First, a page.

Directed by Noboru Iguchi
Distributed by Monster Pictures
[Note: The section of this review pertaining to the film itself is taken from our previous Dead Sushi review from 2012’s Film4 FrightFest. It does not get any less crazy on a return visit!]
What. The. Fuck?
Three words that you’re likely to repeat just about every five minutes once Noboru Iguchi’s delirious Dead Sushi gets going. The man behind insane gorefests such as The Machine Girl, Zombie Ass and RoboGeisha takes things to a whole new height of insanity with this tale of crazy scientists, table etiquette and undead seafood.
Keiko (Takeda) is the frustrated daughter of the world’s great sushi chef. Seemingly unable to meet her father’s exacting standards, she leads herself into self-exile and obtains a job as a waitress at a remote, upmarket spa/hotel. When an abusive bunch of pharmaceutical company employees and their boss arrive to stay, Keiko is soon at loggerheads and engaged in martial arts battles with the ruthless businessmen (and woman). Things go from bad to worse, however, with the arrival of a derelict gentleman who, in his quest for revenge against his former employers, infects the hotel’s famed sushi with a reanimation agent designed to bring dead things back to life.
Then things go from strange to crazy to batshit nuts and all the way to total, utter, complete mind-boggling insanity.
There really is just no possible way to legitimately critique Dead Sushi, so you’ll just have to suffice with the following knowledge: Nowhere else will you see bladed, toothed flying sushi biting off tongues and drilling into bodies; a friendly, singing egg sushi named “Eggy” who spits acid; a flying squid impaling and exploding heads; flame-throwing sushi; sushi copulation and reproduction; a kimono-sporting woman performing a robot dance while two others are prepared to serve up body sushi; in-depth arguments over culinary ignorance and the correct way to prepare perfect sushi; a giant tuna axe-murderer unleashing a floating sushi battleship/floating fortress from his head; sonic super-powers used to drop flying sushi in their tracks; rice-spewing zombies and much, much more that can barely be explained in any coherent manner. Oh, and there’s a love triangle and double-cross subplot in there too!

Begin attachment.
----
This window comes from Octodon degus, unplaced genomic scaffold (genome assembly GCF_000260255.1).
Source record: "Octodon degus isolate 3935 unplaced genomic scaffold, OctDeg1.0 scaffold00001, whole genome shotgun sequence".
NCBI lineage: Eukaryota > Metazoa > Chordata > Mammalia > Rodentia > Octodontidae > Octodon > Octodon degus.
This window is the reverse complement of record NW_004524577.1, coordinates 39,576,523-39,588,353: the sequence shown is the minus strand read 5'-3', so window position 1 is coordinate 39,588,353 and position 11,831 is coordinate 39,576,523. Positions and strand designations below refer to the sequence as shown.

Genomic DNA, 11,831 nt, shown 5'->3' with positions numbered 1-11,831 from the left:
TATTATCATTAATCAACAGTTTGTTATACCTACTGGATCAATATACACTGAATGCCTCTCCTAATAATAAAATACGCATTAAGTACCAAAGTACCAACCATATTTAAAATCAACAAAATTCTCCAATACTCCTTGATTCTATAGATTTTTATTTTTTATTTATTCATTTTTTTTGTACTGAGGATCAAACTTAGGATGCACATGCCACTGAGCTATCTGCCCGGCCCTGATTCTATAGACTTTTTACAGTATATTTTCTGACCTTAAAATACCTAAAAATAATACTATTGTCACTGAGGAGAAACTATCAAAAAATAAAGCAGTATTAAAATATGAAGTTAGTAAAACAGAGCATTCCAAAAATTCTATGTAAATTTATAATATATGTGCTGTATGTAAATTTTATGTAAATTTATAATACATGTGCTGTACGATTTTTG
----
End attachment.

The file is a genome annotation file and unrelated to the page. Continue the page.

Dead Sushi has to be seen to be believed. The CGI is absolutely awful, but the physical effects are charming in their obvious low-rent puppetry. If there’s one thing Dead Sushi does, though, it’s entertain. The wackiness is explosive, and just when you think you’ve seen it all… think again. At one point, a character hysterically exclaims, “This has now reached a stage where it no longer makes any sense!” If only he knew what was still to come.
Dead Sushi is critic-proof, and simply can’t be scored in any traditional manner. It’s insane, schizophrenic, the visual babblings of a madman escalated to a level where cinematic awfulness meets absolute genius. Watch the trailer. You know what you’re getting in for. That is all.
In keeping with the quality of their previous releases, Monster Pictures provide Dead Sushi with a high quality presentation sporting a solid transfer free from any major issues. Also included alongside the original Japanese audio (with assisting subtitles) is an English dub track that surprisingly is a lot of fun in itself, sporting a delightful level of melodramatic over-emphasis and a rasping villain straight out of an episode of ‘Power Rangers’. Given the option of original audio versus dubbing, the decision is usually a no-brainer. Dead Sushi, however, makes it a very difficult choice indeed.
The selection of special features comes mainly from 2012’s Fantasia Film Festival world premiere of Dead Sushi , featuring an on-stage introduction from director Iguchi and star Takeda, with an impromptu martial arts performance from the ‘High Kick Girl’ herself demonstrating why staying on her good side is likely a very wise idea. Alongside that is footage from an on-stage sushi eating contest from the festival, with a few stomach-churning ingredients involved, and a brief interview with Iguchi and Takeda. On top of that, a quick ‘Making of’ featurette proves an entertaining addition, packing a good amount of content into its 11-minute runtime with the theatrical trailer bringing us home.
• “Making of”
• Fantasia Film Festival Interview
• Dead Sushi Extreme Sushi Eating Competition
• World Premiere Stage Greeting
Sushi out of 5
3 out of 5